Alexander Khodakovsky, a high-ranking Ukrainian leader of Vostok battalion had confirmed the existence of a Buk missile system controlled by separatist rebels.
Khodakovsky said that the Buk may have come from Russia.
"I'm not going to say Russia gave these things or didn't give them. Russia could have offered this Buk under some entirely local initiative. I want a Buk, and if someone offered me one, I wouldn't turn it down. But I wouldn't use it against something that did not threaten me. I would use it only in circumstances when there was an air attack on my positions, to protect people's lives," Khodakovsky said.
He also said that the Buk may have been sent back to Russia to hide proof that such missile exists.
"That Buk I know about. I heard about it. I think they sent it back. Because I found out about it at exactly the moment that I found out that this tragedy had taken place. They probably sent it back in order to remove proof of its presence," Khodakovsky was quoted saying in an exclusive interview with Reuters.
The Buk system might have also been captured by the rebels from Ukrainian bases.
However, Khodakovsky contradicted himself when he was interviewed by Russian news agencies. He said that he was talking about "possible versions" very similar to the Buk. On various local reports, he emphasised that rebels "do not have and have never had" a Buk, The Guardian reports.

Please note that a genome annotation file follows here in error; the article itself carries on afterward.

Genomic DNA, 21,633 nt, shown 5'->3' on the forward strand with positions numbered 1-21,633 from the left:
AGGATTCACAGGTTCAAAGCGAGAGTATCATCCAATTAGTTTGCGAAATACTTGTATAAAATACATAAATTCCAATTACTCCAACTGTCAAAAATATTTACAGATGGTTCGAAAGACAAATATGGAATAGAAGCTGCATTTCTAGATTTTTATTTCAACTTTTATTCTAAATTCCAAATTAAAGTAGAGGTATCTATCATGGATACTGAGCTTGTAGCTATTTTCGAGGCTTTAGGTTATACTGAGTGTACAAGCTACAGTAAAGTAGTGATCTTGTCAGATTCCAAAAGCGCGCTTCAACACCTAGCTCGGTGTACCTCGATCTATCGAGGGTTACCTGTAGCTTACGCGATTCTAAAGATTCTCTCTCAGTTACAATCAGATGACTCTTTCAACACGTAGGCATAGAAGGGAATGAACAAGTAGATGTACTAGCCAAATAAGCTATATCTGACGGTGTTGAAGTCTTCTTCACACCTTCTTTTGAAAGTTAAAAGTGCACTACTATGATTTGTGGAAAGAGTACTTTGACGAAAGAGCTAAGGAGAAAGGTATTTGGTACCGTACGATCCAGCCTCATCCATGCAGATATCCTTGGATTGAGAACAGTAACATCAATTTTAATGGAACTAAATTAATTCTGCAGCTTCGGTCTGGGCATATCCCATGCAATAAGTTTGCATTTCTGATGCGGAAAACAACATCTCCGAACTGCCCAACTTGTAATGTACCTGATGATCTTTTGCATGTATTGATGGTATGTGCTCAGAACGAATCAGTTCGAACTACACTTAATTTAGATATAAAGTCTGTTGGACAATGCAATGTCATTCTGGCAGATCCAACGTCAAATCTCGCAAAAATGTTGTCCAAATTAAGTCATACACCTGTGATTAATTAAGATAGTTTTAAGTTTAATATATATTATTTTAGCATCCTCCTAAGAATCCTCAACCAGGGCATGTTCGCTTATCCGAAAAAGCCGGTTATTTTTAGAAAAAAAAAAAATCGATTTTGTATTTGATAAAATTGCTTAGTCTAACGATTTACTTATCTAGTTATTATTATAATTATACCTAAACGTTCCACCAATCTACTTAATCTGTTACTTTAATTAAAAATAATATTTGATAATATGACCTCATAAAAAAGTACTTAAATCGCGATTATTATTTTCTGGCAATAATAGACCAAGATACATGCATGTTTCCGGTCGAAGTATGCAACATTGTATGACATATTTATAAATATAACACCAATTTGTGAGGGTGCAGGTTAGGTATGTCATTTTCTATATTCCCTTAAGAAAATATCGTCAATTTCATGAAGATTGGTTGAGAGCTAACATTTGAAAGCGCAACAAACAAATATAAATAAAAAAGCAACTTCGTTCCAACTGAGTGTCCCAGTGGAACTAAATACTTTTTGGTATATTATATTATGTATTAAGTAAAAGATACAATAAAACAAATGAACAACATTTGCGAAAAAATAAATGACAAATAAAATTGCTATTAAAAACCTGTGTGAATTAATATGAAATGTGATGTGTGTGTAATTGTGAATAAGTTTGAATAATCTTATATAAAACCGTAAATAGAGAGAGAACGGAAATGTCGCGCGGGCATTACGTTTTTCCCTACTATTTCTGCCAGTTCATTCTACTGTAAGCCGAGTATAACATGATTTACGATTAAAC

Nevertheless, he condemned Ukrainian officers for letting civilian jets pass through the conflicted airspace.
"The question is this: Ukraine received timely evidence the volunteers have this technology, through the fault of Russia. It not only did nothing to protect security, but provoked the use of this type of weapon against a plane that was flying with peaceful civilians," Khodakovsky said.
There had been photos and videos emerging showing that the crash site of MH17 had a Buk, but leaders had denied it time and again.
If Buk indeed exist, the search for the missile and tracking down the location from where it was fired will take long, The Telegraph reports.
This is in spite of photos from the United States that showed an SA-11 missile was fired from a Buk mobile rocket launcher.
The photos from US put forward the possibility that Buk missile launchers were situated in Snizhnoye and Torez - locations nearest to the crash site - minutes before the MH17 crashed.
Highly regarded video and photo analysts, as well as bloggers, interviewed by The Telegraph were one in saying that Buk systems were being moved around the crash site of the MH17 as suggested by the photos and videos that have emerged.
"I'm satisfied they show the locations I've pin pointed them too. It does seem there's a sequence of videos and photographs from various sources showing the Buk launcher travelling through the area, which seem to make sense chronologically," Eliot Higgins of Brown Moses and Bellingcat told The Telegraph.
The purported locations around MH17's crash site, where Buk systems were reportedly being operated, is heavy with military presence as proven by vehicles tracks left along the dirt roads, The Telegraph saw in its own visit to the site.
The Telegraph found that, indeed, the area "makes a very good match for a potential launch site" even with no signs of rocket launch were visible.